In which I ask if there’s any value to conveying morphosyntax

There are many things people to use describe translations: literal, formal, functional, dynamic, idiomatic, figurative, literary, interpretative, accurate, thought-for-though, word-for-word, relevant, paraphrase.

Most of these suck. Most of them are almost entirely useless in my opinion. They get so misused and everyone uses them in their own subtly different way.

Instead I think it’s much better to ask what a translation is attempting to convey from its source. It might try to convey the meaning (semantics) of the source. It might try to convey the purpose of the author (pragmatics, broadly.)

When people talk about a literal, formal, non-interpretative or word-for-word translation, they usually mean that it attempts to convey the morphology and syntax of the source into the target language. So my question to BBB’s readers is: is there any value in conveying morphosyntax? If you believe there is, put your best case forward and convince me!

Essentially Literal

This is a follow up to All things are lawful 2. I had been trying to think of how to define “essentially literal”. Does it mean being faithful to the grammatical structure versus the semantic structure? In other words, does it mean to defer to word order or word count instead of word choice? Does it mean representing the morphology faithfully, ie, if Elohim is plural then the English word for God should be plural, if the spirit is neuter, use “it” instead of “he” for the Holy Spirit?

Let’s look at an awkward examples. Here is 1 Cor. 14:20,

    Αδελφοι, μη παιδια γινεσθε ταις φρεσιν, αλλα τη κακια νηπιαζετε, ταις δε φρεσιν τελειοι γινεσθε

    Brothers, do not be children in your thinking. Be infants in evil, but in your thinking be mature. ESV

What is this word φρην? According to the lexicon it means the diaphragm. From this it can also mean “the seat of passions, the heart, mind, understanding and reason,” take your pick. In this verse, one cannot preserve morphological number, ie the plural, or semantic reference either.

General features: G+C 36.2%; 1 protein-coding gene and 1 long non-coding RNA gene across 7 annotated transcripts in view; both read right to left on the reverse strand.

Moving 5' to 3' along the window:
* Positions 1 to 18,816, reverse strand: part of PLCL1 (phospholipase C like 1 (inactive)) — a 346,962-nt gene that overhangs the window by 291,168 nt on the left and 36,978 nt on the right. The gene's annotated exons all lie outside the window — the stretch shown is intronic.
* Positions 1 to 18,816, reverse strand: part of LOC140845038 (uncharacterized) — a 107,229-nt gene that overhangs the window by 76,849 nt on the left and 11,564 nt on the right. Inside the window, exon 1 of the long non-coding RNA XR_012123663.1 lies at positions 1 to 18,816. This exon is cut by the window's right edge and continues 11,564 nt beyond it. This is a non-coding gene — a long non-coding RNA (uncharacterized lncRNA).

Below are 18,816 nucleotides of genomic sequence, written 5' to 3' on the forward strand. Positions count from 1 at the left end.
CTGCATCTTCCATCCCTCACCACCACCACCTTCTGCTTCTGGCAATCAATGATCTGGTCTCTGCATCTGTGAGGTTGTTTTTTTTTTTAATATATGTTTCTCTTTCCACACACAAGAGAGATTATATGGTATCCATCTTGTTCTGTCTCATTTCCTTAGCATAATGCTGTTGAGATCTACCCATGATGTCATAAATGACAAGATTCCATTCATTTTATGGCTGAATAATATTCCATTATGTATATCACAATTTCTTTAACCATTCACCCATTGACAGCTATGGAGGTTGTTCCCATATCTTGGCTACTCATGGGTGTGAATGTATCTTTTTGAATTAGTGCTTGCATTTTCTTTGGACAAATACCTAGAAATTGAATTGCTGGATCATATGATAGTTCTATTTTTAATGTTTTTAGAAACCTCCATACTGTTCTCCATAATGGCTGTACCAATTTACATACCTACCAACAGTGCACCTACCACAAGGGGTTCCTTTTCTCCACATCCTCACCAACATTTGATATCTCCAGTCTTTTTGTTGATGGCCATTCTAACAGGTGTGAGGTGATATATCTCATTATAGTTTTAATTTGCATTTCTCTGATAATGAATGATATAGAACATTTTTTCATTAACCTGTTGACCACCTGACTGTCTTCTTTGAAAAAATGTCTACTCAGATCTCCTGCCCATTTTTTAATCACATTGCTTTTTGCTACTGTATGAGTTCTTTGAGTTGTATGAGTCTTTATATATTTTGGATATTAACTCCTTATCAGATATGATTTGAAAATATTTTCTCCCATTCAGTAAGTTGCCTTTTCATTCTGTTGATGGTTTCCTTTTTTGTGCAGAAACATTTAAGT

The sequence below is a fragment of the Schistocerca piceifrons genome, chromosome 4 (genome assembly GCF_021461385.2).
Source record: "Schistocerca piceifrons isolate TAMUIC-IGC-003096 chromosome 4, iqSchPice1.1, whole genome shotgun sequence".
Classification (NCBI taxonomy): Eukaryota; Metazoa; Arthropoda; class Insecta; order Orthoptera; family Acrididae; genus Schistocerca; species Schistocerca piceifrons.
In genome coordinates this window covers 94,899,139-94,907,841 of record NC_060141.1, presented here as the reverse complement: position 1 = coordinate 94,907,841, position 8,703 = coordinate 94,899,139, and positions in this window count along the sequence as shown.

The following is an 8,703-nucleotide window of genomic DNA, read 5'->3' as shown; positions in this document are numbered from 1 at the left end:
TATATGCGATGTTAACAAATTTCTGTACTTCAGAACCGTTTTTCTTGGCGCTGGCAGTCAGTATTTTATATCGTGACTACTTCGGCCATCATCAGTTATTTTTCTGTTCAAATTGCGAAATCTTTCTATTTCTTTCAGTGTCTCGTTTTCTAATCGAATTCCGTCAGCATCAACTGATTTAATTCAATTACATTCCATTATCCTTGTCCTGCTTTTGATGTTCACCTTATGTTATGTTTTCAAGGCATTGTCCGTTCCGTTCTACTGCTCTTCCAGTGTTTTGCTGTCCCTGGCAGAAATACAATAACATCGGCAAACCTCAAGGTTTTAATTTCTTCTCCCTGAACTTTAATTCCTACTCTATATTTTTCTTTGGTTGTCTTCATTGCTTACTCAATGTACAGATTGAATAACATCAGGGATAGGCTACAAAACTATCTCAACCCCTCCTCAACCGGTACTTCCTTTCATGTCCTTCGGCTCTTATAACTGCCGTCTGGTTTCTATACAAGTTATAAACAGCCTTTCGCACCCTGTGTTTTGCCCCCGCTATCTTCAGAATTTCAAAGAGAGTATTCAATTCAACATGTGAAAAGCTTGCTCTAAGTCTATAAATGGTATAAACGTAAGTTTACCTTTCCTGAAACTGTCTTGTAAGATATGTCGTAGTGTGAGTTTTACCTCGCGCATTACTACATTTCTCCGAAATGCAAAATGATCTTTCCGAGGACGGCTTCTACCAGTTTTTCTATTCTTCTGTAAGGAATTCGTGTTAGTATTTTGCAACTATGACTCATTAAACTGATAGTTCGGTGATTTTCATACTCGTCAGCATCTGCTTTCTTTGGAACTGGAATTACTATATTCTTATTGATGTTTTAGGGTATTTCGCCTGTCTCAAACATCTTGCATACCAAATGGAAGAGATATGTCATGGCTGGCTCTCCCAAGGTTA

But semantics, on the one hand, and morphology and syntax, on the other are often in conflict. In translation one might be able to preserve one at the expense of the other. But, preserving both. Hmm. This is difficult.

However, just recently, the ESV site provided an explanation of their term ‘essentially literal’ in this post which is interesting for other reasons as well.

    At the same time, in accord with its “essentially literal” translation philosophy, the ESV has retained consistency and concordance in the translation of Christos (“Christ”) throughout the New Testament.


    we have sought to use the same English word for important recurring words in the original (ESV Preface)

Let’s look at the ESV and see how it abides by its intention of maintaining concordance. I thought I would choose the word εξουσια and the English word authority for example.

Here is εξουσια and its various translations into English. And then I will present those same English words with their various Greek equivalents.

I English equivalents for εξουσια in the ESV

Matt. 7:29 authority (and many other places)

Acts 8:19 power (and many other places)

1 Cor. 8:9 right

1 Cor. 11:10 symbol of authority (only this once)

Rev. 13:17 strength

II Now let’s go in the other direction.

a) authority

In most places -εξουσια

1 Tim. 2:13 – αυθεντειν (a one off)

b) power

Luke 22:69 – δυναμις

Acts 8:19 – εξουσια

c) right

John 18:23 – καλως

Acts 2:33 – δεξια

Acts 4:19 – δικαιον

Acts 6:2 – αρεστον

Acts 10:35 – δικαιοσυνην

1 Cοr. 8:9 – εξουσια

1 Cor. 9:15 (no Greek found for ‘right’ in this verse)

d) symbol of authority

1 Cor. 11:10 – εξουσια (found only this once – strange how men have ‘rights’ and women have a ‘symbol of authority’ – and then they call this constancy and concordance!)

e) strength

Mark 5:4 – ισχυεν

Luke 1:51 – κρατος

Acts 9:22 – ενεδυναμουτο

Acts 14:22 – επιστηριζοντες

2 Cor. 1:8 – δυναμιν

Okay, this is what I think. The ESV only occasionally wanders right off course in its translation. However, if the ESV blog identifies ‘essentially literal’ with concordance, then it needs to reconsider. I have asked the editor about this, does he really think the ESV provides concordance, and he said “That is what we set out to do.”

The problem is that when I complete a study like this I remember that the ESV translators have these notions about men and women,

    God gave men, in general, a disposition that is better suited to teaching and governing in the church, a disposition that inclines more to the rational, logical analysis of doctrine and a desire to protect the doctrinal purity of the church, and God gave women, in general, a disposition that inclines more toward a relational, nurturing emphasis that places a higher value on unity and community in the church

so they won’t actually consider a study like mine as having validity. The ESV translators will persist in their belief that they have produced concordance. Or maybe they simply mean that authority is not an important concept. I can handle that.